Dickey Betts is done with the music business ... or so he says.

His son Duane, who has followed in his father's footsteps as a guitarist, doesn't buy it, but the former Allman Brothers Band member feels his days onstage and in recording studios are a thing of the past.

"My career is over," Dickey Betts told Rolling Stone. In 2009, he turned down a 40th-anniversary reunion with the Allman Brothers Band, a group he co-founded in 1969 and was fired from in 2000 for his drinking. He last played with his own band three years ago. "It's a little bit of burnout, a little sour grapes, a little bit like a boxer who gives it up. It's pretty tough, to tell you the truth," he said. "Everyone wishes they could be young forever. But I feel like I did my work, and I'm not gonna do anything that's gonna top what I'm known for. So why don't you just stay home?"

Betts certainly can at this point. He's financially secure thanks to licensing, his cut of the band's merchandise and other investments, so retirement is a definite option. Even though he had written and sang on some of the band's most memorable songs -- like "Jessica," "Blue Sky" and "In Memory of Elizabeth Reed," as well as the band's only Top 10 hit, "Ramblin' Man" -- Betts thinks the Allmans could have made it even bigger. He said they were poised to take over as the world's premier jam band after the Grateful Dead disbanded. "After Jerry [Garcia] passed away, we were right in the position to move into that next-step thing," he noted. "But everyone was f---ing my band up. Gregg [Allman] wanted horns. And it was just so crazy."

Fellow singer-songwriter and guitarist Warren Haynes, who had first played in the Dickey Betts Band before Betts recruited him for the Allman Brothers in 1989, defended his friend's legacy. "Dickey wrote a lot of key songs and all those great instrumentals," he pointed out. "But because the band was called the Allman Brothers Band, it was confusing for people."

Betts may not have agreed with how things went down, but he's gracious and makes it clear in the new interview that he's not angry at his former bandmates (though he once referred to a later version of the group as a "tribute band"). "I don't want to say anything bad about Gregg," he said. "Those guys are on the other side now." (Founding drummer Butch Trucks, died in January; Allman passed away in May.) He even takes on some of the blame for the past bad blood, saying his move to audit the band's finances when he was let go was "a big f---in' mistake on my part."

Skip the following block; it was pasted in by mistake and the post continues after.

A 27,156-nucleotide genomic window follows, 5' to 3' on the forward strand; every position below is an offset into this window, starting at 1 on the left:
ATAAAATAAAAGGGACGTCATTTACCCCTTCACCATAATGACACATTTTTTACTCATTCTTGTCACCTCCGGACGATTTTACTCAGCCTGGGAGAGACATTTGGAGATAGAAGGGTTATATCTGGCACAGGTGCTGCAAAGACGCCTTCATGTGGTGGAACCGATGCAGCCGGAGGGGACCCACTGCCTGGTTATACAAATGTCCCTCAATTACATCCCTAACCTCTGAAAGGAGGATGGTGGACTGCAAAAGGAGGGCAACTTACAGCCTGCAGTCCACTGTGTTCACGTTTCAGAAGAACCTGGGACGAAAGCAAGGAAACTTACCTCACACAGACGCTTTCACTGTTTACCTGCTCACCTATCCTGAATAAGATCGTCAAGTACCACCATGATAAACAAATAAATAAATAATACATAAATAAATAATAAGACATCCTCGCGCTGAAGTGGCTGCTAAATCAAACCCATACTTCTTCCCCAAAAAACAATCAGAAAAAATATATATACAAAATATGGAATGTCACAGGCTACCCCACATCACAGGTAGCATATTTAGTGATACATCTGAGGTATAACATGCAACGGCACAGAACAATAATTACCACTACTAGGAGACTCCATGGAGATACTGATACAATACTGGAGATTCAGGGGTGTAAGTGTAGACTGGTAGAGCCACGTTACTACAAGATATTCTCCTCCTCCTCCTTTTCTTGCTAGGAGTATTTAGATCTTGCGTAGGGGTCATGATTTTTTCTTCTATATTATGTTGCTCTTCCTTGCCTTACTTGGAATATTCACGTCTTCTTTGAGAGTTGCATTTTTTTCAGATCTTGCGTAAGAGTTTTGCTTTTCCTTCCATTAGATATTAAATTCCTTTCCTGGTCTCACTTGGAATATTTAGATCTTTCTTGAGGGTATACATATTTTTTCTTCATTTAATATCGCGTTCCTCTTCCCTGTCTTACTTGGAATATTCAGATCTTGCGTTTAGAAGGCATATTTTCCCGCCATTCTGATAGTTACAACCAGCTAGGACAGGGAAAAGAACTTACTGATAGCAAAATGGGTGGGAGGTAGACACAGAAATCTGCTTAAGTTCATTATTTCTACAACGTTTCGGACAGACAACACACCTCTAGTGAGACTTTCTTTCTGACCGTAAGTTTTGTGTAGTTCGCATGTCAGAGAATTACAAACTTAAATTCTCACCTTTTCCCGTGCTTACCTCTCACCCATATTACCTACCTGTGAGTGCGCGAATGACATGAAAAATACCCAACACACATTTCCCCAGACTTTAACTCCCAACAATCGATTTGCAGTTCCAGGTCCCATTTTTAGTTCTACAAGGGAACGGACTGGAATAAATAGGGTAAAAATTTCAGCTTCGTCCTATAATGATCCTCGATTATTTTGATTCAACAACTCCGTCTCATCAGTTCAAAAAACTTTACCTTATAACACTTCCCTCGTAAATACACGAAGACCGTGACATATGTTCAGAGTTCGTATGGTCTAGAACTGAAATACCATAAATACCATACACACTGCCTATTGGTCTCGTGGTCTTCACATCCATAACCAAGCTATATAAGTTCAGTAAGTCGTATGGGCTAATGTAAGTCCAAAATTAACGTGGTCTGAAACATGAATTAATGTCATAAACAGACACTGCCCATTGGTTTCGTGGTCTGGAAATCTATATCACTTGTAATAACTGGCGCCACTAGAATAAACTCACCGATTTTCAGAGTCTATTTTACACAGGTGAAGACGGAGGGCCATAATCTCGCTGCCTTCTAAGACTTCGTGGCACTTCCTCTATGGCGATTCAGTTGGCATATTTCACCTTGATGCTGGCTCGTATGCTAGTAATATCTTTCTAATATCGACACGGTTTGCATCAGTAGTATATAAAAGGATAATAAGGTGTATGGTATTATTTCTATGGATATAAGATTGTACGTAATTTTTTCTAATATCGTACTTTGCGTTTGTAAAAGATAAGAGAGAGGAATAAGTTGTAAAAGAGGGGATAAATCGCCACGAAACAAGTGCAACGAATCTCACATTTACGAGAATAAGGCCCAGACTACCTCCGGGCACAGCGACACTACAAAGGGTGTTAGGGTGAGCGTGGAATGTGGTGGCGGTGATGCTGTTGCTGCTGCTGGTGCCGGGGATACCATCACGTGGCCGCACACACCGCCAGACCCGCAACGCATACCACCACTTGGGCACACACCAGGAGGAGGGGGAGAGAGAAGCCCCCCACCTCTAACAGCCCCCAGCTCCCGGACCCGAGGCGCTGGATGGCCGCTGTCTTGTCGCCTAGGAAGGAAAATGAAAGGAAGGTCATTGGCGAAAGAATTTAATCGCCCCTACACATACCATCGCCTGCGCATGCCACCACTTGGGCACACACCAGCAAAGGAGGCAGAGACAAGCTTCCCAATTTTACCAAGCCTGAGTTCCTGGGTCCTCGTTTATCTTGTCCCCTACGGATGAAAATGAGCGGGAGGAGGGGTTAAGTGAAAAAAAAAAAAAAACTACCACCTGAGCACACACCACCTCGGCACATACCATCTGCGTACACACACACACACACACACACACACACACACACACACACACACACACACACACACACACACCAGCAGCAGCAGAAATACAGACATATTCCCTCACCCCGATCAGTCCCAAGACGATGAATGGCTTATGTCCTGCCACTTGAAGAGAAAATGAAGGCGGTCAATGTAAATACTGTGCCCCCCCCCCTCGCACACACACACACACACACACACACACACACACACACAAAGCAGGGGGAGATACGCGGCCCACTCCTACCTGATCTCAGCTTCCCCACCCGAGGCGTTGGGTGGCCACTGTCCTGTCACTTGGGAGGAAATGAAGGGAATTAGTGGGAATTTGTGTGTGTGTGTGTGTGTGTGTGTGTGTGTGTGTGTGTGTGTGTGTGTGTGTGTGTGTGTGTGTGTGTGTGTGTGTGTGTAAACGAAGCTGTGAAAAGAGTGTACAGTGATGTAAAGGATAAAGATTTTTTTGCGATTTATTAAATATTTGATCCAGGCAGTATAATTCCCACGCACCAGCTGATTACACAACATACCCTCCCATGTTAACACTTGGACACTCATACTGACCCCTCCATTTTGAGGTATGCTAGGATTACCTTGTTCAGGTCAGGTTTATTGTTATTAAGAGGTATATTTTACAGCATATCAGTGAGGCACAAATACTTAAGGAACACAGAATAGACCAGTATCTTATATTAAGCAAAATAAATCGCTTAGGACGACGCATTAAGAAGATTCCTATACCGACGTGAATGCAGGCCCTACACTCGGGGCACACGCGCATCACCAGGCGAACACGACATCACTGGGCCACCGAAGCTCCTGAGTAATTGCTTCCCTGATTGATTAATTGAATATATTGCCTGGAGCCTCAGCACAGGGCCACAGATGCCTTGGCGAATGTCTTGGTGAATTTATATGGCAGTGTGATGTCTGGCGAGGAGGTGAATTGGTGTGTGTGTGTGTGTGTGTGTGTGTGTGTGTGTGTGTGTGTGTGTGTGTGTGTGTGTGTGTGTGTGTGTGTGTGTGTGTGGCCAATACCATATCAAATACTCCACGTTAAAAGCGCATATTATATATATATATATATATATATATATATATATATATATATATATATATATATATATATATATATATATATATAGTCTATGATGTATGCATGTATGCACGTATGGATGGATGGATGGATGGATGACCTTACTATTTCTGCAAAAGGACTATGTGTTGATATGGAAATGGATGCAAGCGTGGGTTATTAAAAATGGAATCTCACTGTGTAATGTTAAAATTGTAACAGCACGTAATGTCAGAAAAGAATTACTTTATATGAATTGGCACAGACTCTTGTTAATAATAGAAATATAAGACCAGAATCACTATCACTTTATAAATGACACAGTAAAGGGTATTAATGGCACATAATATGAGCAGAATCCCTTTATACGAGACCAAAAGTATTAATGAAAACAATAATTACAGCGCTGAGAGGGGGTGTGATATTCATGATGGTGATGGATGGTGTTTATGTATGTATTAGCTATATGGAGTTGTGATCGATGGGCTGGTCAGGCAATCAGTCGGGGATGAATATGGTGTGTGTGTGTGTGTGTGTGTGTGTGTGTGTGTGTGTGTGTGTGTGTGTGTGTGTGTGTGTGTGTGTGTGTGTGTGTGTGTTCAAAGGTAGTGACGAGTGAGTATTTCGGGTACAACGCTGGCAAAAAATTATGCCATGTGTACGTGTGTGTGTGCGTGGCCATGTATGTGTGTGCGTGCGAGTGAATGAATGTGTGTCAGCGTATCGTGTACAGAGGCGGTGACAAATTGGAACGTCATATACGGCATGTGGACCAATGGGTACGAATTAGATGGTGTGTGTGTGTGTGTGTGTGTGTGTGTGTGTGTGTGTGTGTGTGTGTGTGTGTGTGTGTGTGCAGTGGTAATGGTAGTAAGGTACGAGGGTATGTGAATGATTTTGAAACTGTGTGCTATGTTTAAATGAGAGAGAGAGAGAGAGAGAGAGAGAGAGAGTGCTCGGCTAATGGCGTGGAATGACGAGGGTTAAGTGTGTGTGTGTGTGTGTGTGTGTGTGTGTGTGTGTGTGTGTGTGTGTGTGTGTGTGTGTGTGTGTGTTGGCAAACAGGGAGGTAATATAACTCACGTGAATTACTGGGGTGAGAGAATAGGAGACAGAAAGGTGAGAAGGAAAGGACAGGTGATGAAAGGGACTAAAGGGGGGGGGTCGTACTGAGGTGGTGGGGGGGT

Though much has been made about the reported feud between Betts and Allman, Betts said the two made their peace. "That whole idea about me and Gregg not liking each other was bulls---," he said. "I liked the old f---er!" The two even floated the idea of touring together a couple years ago, but Allman's deteriorating health prevented it. Allman did, however, leave a spot open on his final album, Southern Blood, for a solo by Betts, according to producer Don Was, but Allman never got around to asking him. "Gregg wanted to tie up loose ends," Was said. "[Dickey] was the last one."

The pair did speak several times in the weeks leading up to Allman's death, and Betts attended Allman's funeral. "Gregg could only whisper, but we got things worked out," Betts said. "We went through the court thing, so he thought I had it out for him. I had to let him know I didn't."

"I've had a great life and I don't have any complaints," Betts summed up. "I don't know what I would've done to make it different. There are lawsuits I probably could have dealt with better. But so what? You do the best with your amount of time."